01/29/2013 08:42 pm ET Updated Mar 31, 2013

Bringing Education to Life

Field trips bring education to life. They provide students with a real-world connection and interaction that brings history, art, science and numerous other subjects out of the textbook and in front of students. When a student can see something rather than just read a textbook, they are much more likely to understand it and remember it. For instance, if I was to tell you a T-Rex has big teeth, would you fully understand and be able to put that into perspective? How about if I take you to the Museum of Natural History and you see a T-Rex's teeth with your own eyes? You will surely be able to comprehend and put into perspective just how big those teeth are then. To me, field trips and any sort-of student travel are so important because they really burn lasting memories into the minds of children.

Still, field trips are very expensive and no easy task to put together. From transportation costs to admission fees, there is a lot to consider. Even to get a school bus to go ten miles can average between $200-$300. Some families simply can't afford to help pay for this cost, especially when they have more than one child involved. Teachers know how valuable field trips and travel are though, so we fund raise, we seek grants, we ask for help from various companies, we do what we can, even reaching into our own pockets, to help offset costs and make field trips possible. Putting together a successful field trip is a team effort and everyone has to do their part.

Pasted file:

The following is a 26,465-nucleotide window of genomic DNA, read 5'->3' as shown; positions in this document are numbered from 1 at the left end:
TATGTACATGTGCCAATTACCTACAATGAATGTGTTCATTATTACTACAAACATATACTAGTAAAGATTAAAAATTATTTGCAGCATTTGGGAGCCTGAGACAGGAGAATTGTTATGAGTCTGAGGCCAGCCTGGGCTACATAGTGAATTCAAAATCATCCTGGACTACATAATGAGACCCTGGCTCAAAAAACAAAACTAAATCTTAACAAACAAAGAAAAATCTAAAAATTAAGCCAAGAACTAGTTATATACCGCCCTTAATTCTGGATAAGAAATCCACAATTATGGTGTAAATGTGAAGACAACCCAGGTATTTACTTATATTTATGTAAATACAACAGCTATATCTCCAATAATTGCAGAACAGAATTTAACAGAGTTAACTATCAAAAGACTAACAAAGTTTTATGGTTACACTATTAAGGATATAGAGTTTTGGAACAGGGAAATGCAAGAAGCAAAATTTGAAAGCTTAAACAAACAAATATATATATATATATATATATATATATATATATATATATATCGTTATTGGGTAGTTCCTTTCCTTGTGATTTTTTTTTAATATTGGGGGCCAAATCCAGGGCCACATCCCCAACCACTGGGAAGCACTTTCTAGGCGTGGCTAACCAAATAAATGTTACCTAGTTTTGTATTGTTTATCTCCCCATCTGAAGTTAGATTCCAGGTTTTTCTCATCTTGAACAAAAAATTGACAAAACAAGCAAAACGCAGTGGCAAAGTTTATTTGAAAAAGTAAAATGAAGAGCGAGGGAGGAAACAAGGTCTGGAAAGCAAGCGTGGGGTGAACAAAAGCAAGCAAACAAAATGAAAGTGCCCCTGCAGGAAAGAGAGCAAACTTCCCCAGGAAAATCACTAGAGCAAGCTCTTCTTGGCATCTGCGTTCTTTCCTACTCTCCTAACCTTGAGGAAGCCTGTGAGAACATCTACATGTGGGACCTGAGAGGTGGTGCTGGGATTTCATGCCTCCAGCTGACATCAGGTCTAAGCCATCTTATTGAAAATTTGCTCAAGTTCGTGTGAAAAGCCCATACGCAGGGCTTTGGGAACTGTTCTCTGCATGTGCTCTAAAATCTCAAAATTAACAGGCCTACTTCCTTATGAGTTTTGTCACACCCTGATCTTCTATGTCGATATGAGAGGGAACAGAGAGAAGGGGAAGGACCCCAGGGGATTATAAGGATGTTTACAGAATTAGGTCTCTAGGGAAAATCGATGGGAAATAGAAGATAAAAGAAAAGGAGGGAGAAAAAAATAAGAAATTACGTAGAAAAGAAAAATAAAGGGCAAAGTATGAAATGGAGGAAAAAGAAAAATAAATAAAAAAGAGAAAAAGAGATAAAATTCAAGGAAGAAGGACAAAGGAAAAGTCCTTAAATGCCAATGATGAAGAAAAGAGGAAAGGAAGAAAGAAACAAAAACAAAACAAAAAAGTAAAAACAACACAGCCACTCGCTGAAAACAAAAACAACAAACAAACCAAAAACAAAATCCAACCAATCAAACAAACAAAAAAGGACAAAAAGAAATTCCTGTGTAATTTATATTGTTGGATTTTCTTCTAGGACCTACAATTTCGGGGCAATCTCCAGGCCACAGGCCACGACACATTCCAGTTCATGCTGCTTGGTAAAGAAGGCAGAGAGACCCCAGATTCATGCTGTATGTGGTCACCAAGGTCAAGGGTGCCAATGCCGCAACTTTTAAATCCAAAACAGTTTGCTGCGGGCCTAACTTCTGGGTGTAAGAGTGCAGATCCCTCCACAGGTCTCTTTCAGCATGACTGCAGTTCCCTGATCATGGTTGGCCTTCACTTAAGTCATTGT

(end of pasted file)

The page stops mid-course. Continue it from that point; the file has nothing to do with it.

Through my work as the 2012 Washington D.C. Teacher of the Year, I've had the opportunity to meet and collaborate with a number of teachers from around the nation and it really opened my eyes to the challenges they are facing as well, but I was also able to learn new things that I could not find in a textbook. This experience really opened my desire to continue my travels and bring my fascinating experiences back to my classroom.

I feel all teachers need to engage in travel. They need to expose themselves and their students to new places and cultures so they can really learn because, like in my experience, not everything can be taught in a textbook. Visiting other states and countries to learn about our differences and similarities creates a new chapter in the book of life. Unfortunately though, we often earn just enough to sustain our daily lives.

To make travel interactive, every unit we do in my classroom has a travel experience tied-in to boost my students' knowledge of whatever the subject is. It's so important for students to actually see the subjects they study first-hand and to have those hands-on "aha" experiences. For example, we had been studying the history of early America from the colonies to the civil war and in this unit, we, of course, read about President Lincoln and his contributions to history. To make the lesson more hands-on, I arranged a class trip to Ford's Theater where students had the opportunity to see the theater booth where Lincoln was shot, view actual documents and photographs and even tour the house where he died. The students were actually excited and totally engaged.

A classroom experience can only scratch the surface... field trips dig deep, and as educators, we don't earn salaries that allow us to venture out and travel as much as we need. That is why I am working with Hilton HHonors on their Teacher Treks Travel Grant Competition, which gives teachers the chance to see the world and bring their experiences back to the classroom. I hope teachers take advantage of this wonderful opportunity to bring the education from travel back to their kids.